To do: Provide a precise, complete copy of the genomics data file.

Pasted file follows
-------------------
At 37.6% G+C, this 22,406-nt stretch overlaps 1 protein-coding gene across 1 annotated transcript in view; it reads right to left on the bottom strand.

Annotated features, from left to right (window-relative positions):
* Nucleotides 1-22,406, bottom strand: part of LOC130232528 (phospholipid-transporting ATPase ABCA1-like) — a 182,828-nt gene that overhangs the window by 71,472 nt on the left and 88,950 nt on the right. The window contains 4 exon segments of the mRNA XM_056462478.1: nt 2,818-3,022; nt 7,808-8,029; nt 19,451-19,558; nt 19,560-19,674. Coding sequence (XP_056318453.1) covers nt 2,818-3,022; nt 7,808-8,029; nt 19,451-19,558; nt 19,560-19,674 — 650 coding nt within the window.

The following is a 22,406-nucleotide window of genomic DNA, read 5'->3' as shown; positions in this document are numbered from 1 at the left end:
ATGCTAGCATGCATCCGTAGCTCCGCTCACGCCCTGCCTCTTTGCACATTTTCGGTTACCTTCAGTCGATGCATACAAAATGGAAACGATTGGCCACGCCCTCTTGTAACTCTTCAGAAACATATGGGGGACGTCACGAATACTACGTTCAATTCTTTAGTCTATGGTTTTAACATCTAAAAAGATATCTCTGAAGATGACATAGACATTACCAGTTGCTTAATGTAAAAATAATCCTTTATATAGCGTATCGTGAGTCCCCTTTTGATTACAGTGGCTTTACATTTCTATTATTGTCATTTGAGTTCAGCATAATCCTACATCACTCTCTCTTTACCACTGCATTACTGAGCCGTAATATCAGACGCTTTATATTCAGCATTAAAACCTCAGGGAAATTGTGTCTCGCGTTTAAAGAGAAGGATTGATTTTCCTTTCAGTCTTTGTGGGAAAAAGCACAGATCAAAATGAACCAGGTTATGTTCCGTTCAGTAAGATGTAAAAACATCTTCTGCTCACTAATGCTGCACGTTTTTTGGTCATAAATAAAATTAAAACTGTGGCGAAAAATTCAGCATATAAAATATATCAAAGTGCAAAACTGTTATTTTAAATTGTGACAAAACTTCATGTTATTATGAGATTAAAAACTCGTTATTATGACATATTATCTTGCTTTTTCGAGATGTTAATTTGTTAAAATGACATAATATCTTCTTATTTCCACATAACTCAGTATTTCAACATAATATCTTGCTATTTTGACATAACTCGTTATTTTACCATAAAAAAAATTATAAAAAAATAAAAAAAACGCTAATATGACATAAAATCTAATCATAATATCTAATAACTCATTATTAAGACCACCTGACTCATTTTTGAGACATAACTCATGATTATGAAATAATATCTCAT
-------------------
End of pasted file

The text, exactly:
At 37.6% G+C, this 22,406-nt stretch overlaps 1 protein-coding gene across 1 annotated transcript in view; it reads right to left on the bottom strand.

Annotated features, from left to right (window-relative positions):
* Nucleotides 1-22,406, bottom strand: part of LOC130232528 (phospholipid-transporting ATPase ABCA1-like) — a 182,828-nt gene that overhangs the window by 71,472 nt on the left and 88,950 nt on the right. The window contains 4 exon segments of the mRNA XM_056462478.1: nt 2,818-3,022; nt 7,808-8,029; nt 19,451-19,558; nt 19,560-19,674. Coding sequence (XP_056318453.1) covers nt 2,818-3,022; nt 7,808-8,029; nt 19,451-19,558; nt 19,560-19,674 — 650 coding nt within the window.

The following is a 22,406-nucleotide window of genomic DNA, read 5'->3' as shown; positions in this document are numbered from 1 at the left end:
ATGCTAGCATGCATCCGTAGCTCCGCTCACGCCCTGCCTCTTTGCACATTTTCGGTTACCTTCAGTCGATGCATACAAAATGGAAACGATTGGCCACGCCCTCTTGTAACTCTTCAGAAACATATGGGGGACGTCACGAATACTACGTTCAATTCTTTAGTCTATGGTTTTAACATCTAAAAAGATATCTCTGAAGATGACATAGACATTACCAGTTGCTTAATGTAAAAATAATCCTTTATATAGCGTATCGTGAGTCCCCTTTTGATTACAGTGGCTTTACATTTCTATTATTGTCATTTGAGTTCAGCATAATCCTACATCACTCTCTCTTTACCACTGCATTACTGAGCCGTAATATCAGACGCTTTATATTCAGCATTAAAACCTCAGGGAAATTGTGTCTCGCGTTTAAAGAGAAGGATTGATTTTCCTTTCAGTCTTTGTGGGAAAAAGCACAGATCAAAATGAACCAGGTTATGTTCCGTTCAGTAAGATGTAAAAACATCTTCTGCTCACTAATGCTGCACGTTTTTTGGTCATAAATAAAATTAAAACTGTGGCGAAAAATTCAGCATATAAAATATATCAAAGTGCAAAACTGTTATTTTAAATTGTGACAAAACTTCATGTTATTATGAGATTAAAAACTCGTTATTATGACATATTATCTTGCTTTTTCGAGATGTTAATTTGTTAAAATGACATAATATCTTCTTATTTCCACATAACTCAGTATTTCAACATAATATCTTGCTATTTTGACATAACTCGTTATTTTACCATAAAAAAAATTATAAAAAAATAAAAAAAACGCTAATATGACATAAAATCTAATCATAATATCTAATAACTCATTATTAAGACCACCTGACTCATTTTTGAGACATAACTCATGATTATGAAATAATATCTCAT